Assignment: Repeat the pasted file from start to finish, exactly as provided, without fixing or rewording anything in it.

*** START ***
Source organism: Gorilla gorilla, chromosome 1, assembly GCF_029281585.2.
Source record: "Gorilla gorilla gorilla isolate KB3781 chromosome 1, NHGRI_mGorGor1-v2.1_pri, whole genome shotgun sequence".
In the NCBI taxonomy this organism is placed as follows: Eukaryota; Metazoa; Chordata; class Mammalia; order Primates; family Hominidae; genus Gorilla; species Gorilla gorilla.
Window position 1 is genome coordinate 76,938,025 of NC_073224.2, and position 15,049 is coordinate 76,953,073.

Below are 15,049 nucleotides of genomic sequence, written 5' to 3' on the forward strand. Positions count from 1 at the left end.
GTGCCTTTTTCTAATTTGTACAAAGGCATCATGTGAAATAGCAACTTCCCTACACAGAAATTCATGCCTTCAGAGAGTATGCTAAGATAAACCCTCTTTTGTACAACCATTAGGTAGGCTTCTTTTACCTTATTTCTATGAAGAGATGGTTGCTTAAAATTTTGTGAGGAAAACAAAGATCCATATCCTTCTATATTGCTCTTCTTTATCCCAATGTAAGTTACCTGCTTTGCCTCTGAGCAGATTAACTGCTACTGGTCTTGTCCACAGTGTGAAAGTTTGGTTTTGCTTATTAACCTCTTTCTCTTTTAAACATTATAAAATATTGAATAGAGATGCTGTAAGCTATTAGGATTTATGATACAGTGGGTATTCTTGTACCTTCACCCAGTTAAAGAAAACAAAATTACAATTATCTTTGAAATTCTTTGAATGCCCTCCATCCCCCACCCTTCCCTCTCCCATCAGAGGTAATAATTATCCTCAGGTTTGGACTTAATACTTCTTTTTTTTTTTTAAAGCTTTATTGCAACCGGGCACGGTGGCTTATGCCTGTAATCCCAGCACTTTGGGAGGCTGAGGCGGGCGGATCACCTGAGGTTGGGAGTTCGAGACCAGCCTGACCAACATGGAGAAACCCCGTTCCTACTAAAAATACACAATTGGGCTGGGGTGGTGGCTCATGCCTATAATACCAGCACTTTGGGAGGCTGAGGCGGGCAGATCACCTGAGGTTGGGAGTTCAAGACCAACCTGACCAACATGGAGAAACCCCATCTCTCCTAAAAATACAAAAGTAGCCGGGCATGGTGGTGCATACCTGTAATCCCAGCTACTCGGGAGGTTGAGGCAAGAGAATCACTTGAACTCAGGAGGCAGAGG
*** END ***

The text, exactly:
Source organism: Gorilla gorilla, chromosome 1, assembly GCF_029281585.2.
Source record: "Gorilla gorilla gorilla isolate KB3781 chromosome 1, NHGRI_mGorGor1-v2.1_pri, whole genome shotgun sequence".
In the NCBI taxonomy this organism is placed as follows: Eukaryota; Metazoa; Chordata; class Mammalia; order Primates; family Hominidae; genus Gorilla; species Gorilla gorilla.
Window position 1 is genome coordinate 76,938,025 of NC_073224.2, and position 15,049 is coordinate 76,953,073.

Below are 15,049 nucleotides of genomic sequence, written 5' to 3' on the forward strand. Positions count from 1 at the left end.
GTGCCTTTTTCTAATTTGTACAAAGGCATCATGTGAAATAGCAACTTCCCTACACAGAAATTCATGCCTTCAGAGAGTATGCTAAGATAAACCCTCTTTTGTACAACCATTAGGTAGGCTTCTTTTACCTTATTTCTATGAAGAGATGGTTGCTTAAAATTTTGTGAGGAAAACAAAGATCCATATCCTTCTATATTGCTCTTCTTTATCCCAATGTAAGTTACCTGCTTTGCCTCTGAGCAGATTAACTGCTACTGGTCTTGTCCACAGTGTGAAAGTTTGGTTTTGCTTATTAACCTCTTTCTCTTTTAAACATTATAAAATATTGAATAGAGATGCTGTAAGCTATTAGGATTTATGATACAGTGGGTATTCTTGTACCTTCACCCAGTTAAAGAAAACAAAATTACAATTATCTTTGAAATTCTTTGAATGCCCTCCATCCCCCACCCTTCCCTCTCCCATCAGAGGTAATAATTATCCTCAGGTTTGGACTTAATACTTCTTTTTTTTTTTTAAAGCTTTATTGCAACCGGGCACGGTGGCTTATGCCTGTAATCCCAGCACTTTGGGAGGCTGAGGCGGGCGGATCACCTGAGGTTGGGAGTTCGAGACCAGCCTGACCAACATGGAGAAACCCCGTTCCTACTAAAAATACACAATTGGGCTGGGGTGGTGGCTCATGCCTATAATACCAGCACTTTGGGAGGCTGAGGCGGGCAGATCACCTGAGGTTGGGAGTTCAAGACCAACCTGACCAACATGGAGAAACCCCATCTCTCCTAAAAATACAAAAGTAGCCGGGCATGGTGGTGCATACCTGTAATCCCAGCTACTCGGGAGGTTGAGGCAAGAGAATCACTTGAACTCAGGAGGCAGAGG